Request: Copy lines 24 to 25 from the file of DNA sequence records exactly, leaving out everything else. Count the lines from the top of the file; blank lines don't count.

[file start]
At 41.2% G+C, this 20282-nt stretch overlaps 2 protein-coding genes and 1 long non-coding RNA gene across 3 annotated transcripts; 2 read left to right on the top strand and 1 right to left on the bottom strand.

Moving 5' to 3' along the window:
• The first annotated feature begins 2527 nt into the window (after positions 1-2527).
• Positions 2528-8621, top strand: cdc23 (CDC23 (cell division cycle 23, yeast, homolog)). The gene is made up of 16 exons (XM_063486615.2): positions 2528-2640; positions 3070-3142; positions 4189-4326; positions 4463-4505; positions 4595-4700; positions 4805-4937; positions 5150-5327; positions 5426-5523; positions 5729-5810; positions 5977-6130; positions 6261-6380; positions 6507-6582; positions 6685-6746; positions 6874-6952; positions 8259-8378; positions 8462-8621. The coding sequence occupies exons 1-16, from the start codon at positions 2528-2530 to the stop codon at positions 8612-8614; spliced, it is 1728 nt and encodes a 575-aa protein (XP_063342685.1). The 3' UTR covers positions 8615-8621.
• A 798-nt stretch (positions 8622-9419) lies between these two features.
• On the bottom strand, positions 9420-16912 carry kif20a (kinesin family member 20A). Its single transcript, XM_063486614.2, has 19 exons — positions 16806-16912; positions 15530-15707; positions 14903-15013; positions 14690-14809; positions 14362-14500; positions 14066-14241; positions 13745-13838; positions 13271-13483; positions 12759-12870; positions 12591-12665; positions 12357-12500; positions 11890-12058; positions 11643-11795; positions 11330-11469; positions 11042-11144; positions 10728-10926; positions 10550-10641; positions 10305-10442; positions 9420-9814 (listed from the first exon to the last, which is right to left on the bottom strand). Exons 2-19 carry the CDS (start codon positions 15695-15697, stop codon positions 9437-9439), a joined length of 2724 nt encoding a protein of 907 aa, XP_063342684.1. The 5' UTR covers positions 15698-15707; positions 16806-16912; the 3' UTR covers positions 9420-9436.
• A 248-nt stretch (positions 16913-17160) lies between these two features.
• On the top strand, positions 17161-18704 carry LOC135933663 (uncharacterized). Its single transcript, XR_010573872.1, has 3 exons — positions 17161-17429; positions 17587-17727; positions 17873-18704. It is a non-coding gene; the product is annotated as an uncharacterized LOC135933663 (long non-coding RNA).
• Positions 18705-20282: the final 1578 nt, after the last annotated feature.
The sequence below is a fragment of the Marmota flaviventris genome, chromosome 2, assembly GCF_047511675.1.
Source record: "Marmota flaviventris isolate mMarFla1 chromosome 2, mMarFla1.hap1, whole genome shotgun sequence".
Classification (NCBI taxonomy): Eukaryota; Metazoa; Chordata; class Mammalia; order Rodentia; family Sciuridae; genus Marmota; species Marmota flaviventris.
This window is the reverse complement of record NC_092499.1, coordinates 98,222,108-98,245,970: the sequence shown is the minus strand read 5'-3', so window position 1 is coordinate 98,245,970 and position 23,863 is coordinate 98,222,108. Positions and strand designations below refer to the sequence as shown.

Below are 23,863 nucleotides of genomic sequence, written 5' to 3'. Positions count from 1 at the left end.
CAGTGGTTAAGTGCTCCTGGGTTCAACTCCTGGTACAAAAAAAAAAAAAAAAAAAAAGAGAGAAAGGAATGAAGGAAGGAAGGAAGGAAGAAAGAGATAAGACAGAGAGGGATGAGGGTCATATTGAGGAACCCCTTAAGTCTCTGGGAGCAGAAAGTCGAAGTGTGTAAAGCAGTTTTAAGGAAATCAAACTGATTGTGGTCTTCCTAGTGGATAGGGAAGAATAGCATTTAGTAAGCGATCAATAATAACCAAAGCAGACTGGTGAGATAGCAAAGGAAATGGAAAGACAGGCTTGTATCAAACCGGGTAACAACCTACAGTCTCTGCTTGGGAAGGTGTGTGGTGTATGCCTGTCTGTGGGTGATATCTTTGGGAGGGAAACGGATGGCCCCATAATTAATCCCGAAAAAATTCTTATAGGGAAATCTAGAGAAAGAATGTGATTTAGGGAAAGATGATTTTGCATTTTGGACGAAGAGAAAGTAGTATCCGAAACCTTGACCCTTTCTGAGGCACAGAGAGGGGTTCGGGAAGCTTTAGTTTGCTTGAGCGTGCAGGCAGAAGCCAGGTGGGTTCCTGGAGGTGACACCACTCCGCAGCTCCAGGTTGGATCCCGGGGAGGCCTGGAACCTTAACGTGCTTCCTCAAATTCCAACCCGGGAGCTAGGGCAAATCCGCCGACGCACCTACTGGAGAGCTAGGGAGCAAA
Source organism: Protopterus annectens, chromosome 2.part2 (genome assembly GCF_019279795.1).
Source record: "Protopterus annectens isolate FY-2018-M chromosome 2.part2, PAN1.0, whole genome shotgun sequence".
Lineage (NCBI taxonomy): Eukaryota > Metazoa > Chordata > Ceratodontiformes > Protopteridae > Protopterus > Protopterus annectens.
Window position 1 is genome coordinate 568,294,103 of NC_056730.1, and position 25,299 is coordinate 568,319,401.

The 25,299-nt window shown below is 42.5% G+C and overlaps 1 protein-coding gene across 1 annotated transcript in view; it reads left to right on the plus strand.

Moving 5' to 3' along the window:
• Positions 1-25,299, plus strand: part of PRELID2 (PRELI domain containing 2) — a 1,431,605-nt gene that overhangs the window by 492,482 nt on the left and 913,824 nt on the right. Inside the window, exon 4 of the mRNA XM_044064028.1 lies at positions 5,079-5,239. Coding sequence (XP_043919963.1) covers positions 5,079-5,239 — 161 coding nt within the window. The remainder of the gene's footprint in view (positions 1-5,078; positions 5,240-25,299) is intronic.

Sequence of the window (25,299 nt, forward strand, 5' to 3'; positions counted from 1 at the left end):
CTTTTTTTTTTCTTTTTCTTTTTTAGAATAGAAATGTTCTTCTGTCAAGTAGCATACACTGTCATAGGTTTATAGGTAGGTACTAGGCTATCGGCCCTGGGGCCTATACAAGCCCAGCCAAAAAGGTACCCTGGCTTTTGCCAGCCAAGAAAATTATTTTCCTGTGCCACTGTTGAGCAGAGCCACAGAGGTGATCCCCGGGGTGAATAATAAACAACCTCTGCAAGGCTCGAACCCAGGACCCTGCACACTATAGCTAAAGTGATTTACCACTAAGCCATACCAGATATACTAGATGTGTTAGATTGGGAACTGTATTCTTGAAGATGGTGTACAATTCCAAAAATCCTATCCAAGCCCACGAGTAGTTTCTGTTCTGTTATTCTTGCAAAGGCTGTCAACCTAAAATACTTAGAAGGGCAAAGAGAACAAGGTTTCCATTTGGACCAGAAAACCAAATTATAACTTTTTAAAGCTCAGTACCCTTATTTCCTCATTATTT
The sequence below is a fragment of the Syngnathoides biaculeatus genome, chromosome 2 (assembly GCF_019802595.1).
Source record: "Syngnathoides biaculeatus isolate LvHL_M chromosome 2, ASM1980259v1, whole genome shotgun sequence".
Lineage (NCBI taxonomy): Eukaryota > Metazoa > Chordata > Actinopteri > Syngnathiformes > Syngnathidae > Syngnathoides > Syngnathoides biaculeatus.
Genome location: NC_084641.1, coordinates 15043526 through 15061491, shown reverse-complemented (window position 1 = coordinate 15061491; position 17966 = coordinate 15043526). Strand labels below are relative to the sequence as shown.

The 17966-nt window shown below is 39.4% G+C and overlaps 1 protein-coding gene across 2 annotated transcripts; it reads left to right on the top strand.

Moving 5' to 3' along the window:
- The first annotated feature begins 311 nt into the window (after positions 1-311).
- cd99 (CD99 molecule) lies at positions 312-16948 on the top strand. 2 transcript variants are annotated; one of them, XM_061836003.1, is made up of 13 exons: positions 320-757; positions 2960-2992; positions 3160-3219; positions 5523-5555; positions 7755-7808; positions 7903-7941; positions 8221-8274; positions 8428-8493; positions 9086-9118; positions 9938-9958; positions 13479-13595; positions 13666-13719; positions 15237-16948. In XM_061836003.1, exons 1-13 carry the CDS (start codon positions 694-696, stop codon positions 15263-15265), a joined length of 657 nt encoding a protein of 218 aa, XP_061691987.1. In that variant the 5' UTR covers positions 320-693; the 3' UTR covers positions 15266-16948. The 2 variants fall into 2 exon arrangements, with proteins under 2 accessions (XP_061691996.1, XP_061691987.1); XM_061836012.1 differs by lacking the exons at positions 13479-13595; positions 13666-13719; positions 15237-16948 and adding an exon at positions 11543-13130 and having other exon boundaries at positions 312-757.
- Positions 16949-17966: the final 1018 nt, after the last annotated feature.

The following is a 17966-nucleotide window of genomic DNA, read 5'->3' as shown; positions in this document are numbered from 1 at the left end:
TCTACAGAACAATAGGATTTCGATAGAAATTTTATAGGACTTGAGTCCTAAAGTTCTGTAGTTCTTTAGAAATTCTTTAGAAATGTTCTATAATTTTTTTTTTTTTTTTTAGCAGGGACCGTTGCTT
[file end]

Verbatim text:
CTTTTTTTTTTCTTTTTCTTTTTTAGAATAGAAATGTTCTTCTGTCAAGTAGCATACACTGTCATAGGTTTATAGGTAGGTACTAGGCTATCGGCCCTGGGGCCTATACAAGCCCAGCCAAAAAGGTACCCTGGCTTTTGCCAGCCAAGAAAATTATTTTCCTGTGCCACTGTTGAGCAGAGCCACAGAGGTGATCCCCGGGGTGAATAATAAACAACCTCTGCAAGGCTCGAACCCAGGACCCTGCACACTATAGCTAAAGTGATTTACCACTAAGCCATACCAGATATACTAGATGTGTTAGATTGGGAACTGTATTCTTGAAGATGGTGTACAATTCCAAAAATCCTATCCAAGCCCACGAGTAGTTTCTGTTCTGTTATTCTTGCAAAGGCTGTCAACCTAAAATACTTAGAAGGGCAAAGAGAACAAGGTTTCCATTTGGACCAGAAAACCAAATTATAACTTTTTAAAGCTCAGTACCCTTATTTCCTCATTATTT
The sequence below is a fragment of the Syngnathoides biaculeatus genome, chromosome 2 (assembly GCF_019802595.1).